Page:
Aaron Narration:

I invited Jeff to join me for a conversation to answer

Aaron Narration:

these and other questions.

Aaron Narration:

And I guarantee that you'll find his insights to be fascinating, and actually

Aaron Narration:

even surprising to begin, I asked Jeff to tell me a favorite story about

Aaron Narration:

someone he knows who found their calling.

Aaron Narration:

This is what he shared.

Jeff Thompson:

So the first that comes to mind is my friend Dale Hull.

Jeff Thompson:

He is an Obstetrician by training, was top of his game in the field.

Jeff Thompson:

Everyone wanted their babies delivered by Dr.

Jeff Thompson:

Hull.

Jeff Thompson:

One day though, after a day of work, he was out in his backyard,

Jeff Thompson:

jumping on the trampoline to unwind, pulled the back flip didn't rotate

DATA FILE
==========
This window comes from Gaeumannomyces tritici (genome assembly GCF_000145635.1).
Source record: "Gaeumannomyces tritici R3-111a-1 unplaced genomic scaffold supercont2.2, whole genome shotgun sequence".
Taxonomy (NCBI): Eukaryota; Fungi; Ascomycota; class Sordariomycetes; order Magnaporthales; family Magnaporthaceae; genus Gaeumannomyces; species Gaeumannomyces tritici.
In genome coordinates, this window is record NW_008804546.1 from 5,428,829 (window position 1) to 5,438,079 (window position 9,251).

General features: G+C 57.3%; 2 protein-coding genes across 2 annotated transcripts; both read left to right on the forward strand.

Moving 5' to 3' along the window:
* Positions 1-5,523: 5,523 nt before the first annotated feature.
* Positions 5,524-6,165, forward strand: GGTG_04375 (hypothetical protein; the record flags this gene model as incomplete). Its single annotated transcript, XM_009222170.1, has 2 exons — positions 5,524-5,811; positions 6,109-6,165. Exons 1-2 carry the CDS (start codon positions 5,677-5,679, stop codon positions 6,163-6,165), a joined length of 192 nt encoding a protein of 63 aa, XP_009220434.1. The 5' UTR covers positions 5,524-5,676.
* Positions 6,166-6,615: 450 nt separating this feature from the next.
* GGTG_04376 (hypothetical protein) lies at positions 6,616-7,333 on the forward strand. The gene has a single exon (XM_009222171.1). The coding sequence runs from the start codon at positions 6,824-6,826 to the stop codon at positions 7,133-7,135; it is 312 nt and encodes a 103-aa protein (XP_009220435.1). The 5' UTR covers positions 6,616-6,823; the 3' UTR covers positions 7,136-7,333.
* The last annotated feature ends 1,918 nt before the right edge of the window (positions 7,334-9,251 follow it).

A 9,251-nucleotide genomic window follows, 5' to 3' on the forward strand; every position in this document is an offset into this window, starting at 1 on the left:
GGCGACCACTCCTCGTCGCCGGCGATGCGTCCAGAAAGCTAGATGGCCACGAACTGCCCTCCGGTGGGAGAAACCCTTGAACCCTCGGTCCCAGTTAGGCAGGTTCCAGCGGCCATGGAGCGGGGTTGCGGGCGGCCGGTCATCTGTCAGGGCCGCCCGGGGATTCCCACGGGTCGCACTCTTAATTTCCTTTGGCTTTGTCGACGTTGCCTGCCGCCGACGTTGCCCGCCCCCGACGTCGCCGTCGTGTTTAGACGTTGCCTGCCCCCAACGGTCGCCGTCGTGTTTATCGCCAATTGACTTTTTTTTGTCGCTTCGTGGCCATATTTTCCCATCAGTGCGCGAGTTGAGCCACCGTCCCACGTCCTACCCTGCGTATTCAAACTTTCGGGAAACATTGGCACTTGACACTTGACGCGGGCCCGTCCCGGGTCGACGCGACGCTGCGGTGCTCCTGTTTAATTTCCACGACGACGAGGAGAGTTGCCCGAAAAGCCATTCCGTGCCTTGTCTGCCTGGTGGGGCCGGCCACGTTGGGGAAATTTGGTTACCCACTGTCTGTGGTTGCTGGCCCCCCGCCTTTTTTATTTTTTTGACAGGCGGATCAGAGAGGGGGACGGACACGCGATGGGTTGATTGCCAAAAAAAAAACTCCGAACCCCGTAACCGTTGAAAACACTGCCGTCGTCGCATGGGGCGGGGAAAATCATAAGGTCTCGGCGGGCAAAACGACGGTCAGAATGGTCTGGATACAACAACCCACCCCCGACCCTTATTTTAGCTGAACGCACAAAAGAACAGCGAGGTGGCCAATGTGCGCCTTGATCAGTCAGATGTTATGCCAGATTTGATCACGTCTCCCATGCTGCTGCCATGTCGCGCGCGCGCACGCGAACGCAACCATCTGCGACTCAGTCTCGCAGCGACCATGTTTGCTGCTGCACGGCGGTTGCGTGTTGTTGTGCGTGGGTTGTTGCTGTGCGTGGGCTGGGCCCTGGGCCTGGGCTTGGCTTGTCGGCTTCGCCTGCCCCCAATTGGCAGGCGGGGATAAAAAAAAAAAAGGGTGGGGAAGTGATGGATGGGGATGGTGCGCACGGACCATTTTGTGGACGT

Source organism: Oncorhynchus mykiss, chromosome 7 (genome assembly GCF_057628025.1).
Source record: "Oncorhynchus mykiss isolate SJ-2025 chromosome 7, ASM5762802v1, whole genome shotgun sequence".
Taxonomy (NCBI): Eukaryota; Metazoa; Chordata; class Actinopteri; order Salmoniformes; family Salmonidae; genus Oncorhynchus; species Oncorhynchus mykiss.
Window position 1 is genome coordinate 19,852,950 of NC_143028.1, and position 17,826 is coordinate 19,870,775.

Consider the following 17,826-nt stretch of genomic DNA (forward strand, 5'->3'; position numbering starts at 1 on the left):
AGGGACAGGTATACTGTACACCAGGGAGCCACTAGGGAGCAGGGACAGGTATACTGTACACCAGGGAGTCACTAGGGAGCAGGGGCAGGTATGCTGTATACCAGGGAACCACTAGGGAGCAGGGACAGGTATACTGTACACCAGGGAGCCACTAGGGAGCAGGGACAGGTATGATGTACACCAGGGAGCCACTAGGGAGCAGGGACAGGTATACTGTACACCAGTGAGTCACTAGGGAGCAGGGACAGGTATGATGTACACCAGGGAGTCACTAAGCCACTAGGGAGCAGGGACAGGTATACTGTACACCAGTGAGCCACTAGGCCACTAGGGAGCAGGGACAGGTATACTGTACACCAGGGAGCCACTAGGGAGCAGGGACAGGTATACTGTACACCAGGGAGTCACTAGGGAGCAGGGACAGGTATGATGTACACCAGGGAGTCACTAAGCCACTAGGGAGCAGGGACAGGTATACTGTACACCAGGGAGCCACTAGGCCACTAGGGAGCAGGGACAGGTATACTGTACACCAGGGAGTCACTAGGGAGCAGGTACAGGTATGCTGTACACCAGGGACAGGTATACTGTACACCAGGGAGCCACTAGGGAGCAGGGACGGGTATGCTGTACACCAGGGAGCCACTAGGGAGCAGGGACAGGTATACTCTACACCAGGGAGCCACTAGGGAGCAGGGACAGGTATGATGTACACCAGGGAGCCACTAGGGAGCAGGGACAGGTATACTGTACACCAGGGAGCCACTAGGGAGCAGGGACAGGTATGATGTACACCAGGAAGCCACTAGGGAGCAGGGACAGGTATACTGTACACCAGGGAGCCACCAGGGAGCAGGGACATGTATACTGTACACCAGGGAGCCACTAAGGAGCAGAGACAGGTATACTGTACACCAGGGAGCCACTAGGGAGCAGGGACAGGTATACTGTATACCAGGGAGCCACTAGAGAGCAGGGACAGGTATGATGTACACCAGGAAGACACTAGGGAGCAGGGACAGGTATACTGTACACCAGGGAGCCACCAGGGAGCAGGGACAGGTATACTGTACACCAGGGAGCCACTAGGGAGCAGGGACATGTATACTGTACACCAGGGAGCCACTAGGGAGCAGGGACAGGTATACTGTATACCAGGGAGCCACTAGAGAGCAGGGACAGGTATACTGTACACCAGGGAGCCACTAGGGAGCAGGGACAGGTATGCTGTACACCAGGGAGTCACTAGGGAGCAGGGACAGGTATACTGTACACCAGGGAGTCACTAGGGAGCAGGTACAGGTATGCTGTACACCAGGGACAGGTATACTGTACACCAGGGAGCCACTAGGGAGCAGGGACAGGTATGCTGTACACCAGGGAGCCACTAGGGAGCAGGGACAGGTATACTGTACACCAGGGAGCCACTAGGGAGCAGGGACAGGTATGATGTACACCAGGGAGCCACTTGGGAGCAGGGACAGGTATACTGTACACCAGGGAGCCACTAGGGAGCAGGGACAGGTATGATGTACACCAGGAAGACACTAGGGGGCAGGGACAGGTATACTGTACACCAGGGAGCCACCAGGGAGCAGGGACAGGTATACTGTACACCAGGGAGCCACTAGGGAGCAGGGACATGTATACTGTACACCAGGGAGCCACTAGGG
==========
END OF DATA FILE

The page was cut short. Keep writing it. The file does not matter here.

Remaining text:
Jeff Thompson:

far enough, landed on his head.

Jeff Thompson:

Heard a snap and fell.

Jeff Thompson:

Completely immobilized.

Jeff Thompson:

So as a doctor, I mean, he knew exactly what he was in for at that point.

Jeff Thompson:

And he shares that he immediately thought, okay, here's the doctor.

Jeff Thompson:

I need to see here's the, the therapy I need to pursue.

Jeff Thompson:

I'll never deliver another baby.

Jeff Thompson:

You know, I'll never be the husband and father that I've been, he

Jeff Thompson:

really felt like he had a calling in life and it was ripped from him.

Jeff Thompson:

His, story is pretty remarkable.

Jeff Thompson:

After that point, he pursued some very progressive, unorthodox therapies that

Jeff Thompson:

his insurance wouldn't cover, hired a full-time therapist and gradually